After completion of cell separation, the old septin rings are disassembled and septin subunits are partially replaced and recycled for the next round of the cell cycle (McMurray and Thorner, 2008).
Taken together, the septins act mainly as scaffold for other proteins that are recruited to the bud neck or the site of cytokinesis, respectively. Additionally, the septins function as a diffusion barrier for proteins and organelles at the cortex of the bud neck (Luedeke et al., 2005; Shcheprova et al., 2008; Caudron and Barral, 2009; Orlando et al., 2011).
The transitions that the septins undergo throughout the cell cycle are supposed to be regulated by posttranslational modifications: Transition of the septin ring into a stable septin collar after bud emergence is associated with the phosphorylation and acetylation of certain subunits (Mitchell et al., 2011; Hernández-Rodríguez and Momany, 2012). For example, the p21-activated kinase Cla4 phosphorylates Cdc10 after bud emergence and a deletion of CLA4 strongly affects the timely formation of septin structures (Dobbelaere et al., 2003; Kadota et al., 2004; Versele and Thorner, 2004). The splitting of the septin collar at the onset of cytokinesis is supposed to be initiated by a collective switch in the orientation of the septin filaments from parallel to perpendicular to the growth axis of the cell (DeMay et al., 2011). The switch is accompanied by at least two different modifications. First, the bud neck kinase Gin4 phosphorylates Shs1 at residues different from those being modified in G1-phase (Mortensen et al., 2002). Gin4 is recruited together with the septins to the presumptive bud site, co-localizes with the septins at the bud neck for the complete cell cycle and disappears from the bud neck after splitting of the septin collar (Longtine et al., 1998; Mortensen et al., 2002; Au Yong et al., 2016). Second, the small ubiquitin-like modifier (SUMO) Smt3 is covalently attached to Cdc3, Cdc11, and Shs1 at the mother site of the bud (Johnson and Blobel, 1999). Phosphorylation events play apparently an important role in septin structure transitions and septin organization and several more kinases have been identified to interact with the septins: Gin4 (Dobbelaere et al., 2003), Kcc4 (Okuzaki and Nojima, 2001; Kozubowski et al., 2005), Ste20 (Ptacek et al., 2005), Hsl1 (Finnigan et al., 2016), Elm1 (Kang et al., 2016), and Kin2, the ortholog of animal MARK/PAR-1 kinase (Yuan et al., 2016), were all identified as septin interactors.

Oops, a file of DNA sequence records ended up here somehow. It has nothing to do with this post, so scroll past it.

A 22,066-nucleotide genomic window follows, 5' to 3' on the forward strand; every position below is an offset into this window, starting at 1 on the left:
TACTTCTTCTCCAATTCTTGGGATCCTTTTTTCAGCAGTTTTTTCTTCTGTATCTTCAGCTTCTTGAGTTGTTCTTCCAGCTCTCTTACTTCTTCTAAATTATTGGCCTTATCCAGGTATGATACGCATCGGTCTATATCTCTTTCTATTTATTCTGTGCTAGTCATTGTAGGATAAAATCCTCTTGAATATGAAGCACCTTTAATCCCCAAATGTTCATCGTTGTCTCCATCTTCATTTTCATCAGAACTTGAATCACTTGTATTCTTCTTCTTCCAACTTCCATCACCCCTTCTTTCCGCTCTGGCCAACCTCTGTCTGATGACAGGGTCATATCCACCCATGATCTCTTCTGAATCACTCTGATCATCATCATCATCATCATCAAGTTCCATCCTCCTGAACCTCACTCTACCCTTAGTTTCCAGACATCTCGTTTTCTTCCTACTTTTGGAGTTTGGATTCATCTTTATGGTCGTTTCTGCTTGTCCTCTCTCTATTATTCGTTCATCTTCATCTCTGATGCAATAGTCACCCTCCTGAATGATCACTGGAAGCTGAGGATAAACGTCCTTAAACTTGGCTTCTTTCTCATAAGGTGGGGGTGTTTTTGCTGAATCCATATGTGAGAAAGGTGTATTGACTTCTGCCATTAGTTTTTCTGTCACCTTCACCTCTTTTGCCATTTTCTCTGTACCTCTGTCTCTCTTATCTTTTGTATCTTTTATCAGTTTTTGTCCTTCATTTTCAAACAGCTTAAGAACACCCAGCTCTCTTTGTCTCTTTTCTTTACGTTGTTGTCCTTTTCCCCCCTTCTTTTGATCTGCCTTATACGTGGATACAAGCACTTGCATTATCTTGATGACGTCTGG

However, for most of these regulatory proteins the exact timing of the interaction with the septins remains unknown and one can speculate that much more interactions exist but are not identified so far. Recently, Renz et al., performed a systematic screen for septin interaction partners throughout the cell cycle by combining cell cycle synchronization at stages with a distinct septin structure (Figure 2) with quantitative mass spectrometry to timely resolve the septin interactome (Renz et al., 2016). Yeast cells were synchronized in G1 phase with alpha factor, in S phase with hydroxyurea and in late anaphase with the help of a tempertaure sensitive cdc15 allele. This strategy allowed to link interaction partners to specific transition states of septin structures. Distinct sets of regulatory proteins were found to interact with the septins at certain stages of the cell cycle: Gin4 and the anillin-like protein Bud4, a known septin interactor (Kang et al., 2013), were identified both in S-phase and anaphase. The kinases Hsl1, Mck1, and Prk1 are specifically associated with the septins in S-phase cells. Ste20 and yeast SUMO (Smt3) were only identified as specific septin interactors in cells with split septin rings. An activity of Mck1 and Prk1 on the septins has not been reported and remains to be confirmed by supplementary studies. This screen strengthened also evidence that septins play a role in endocytosis: Syp1 is a negative regulator of the WASP-Arp23 complex and involved in endocytic site formation, but was also classified as septin organizing protein (Qiu et al., 2008; Merlini et al., 2015). It interacts with the septins in anaphase (Renz et al., 2016). In S-phase, the septins interact with Sla2, an adaptor protein that links actin to clathrin and endocytosis (Skruzny et al., 2015). In alpha facor arrested cells, Vps1 interacts with the septins (Renz et al., 2016). Vps1 is a dynamin related protein that functions at several stages of membrane trafficking including endocytic scission (Smaczynska-de Rooij et al., 2010, 2015).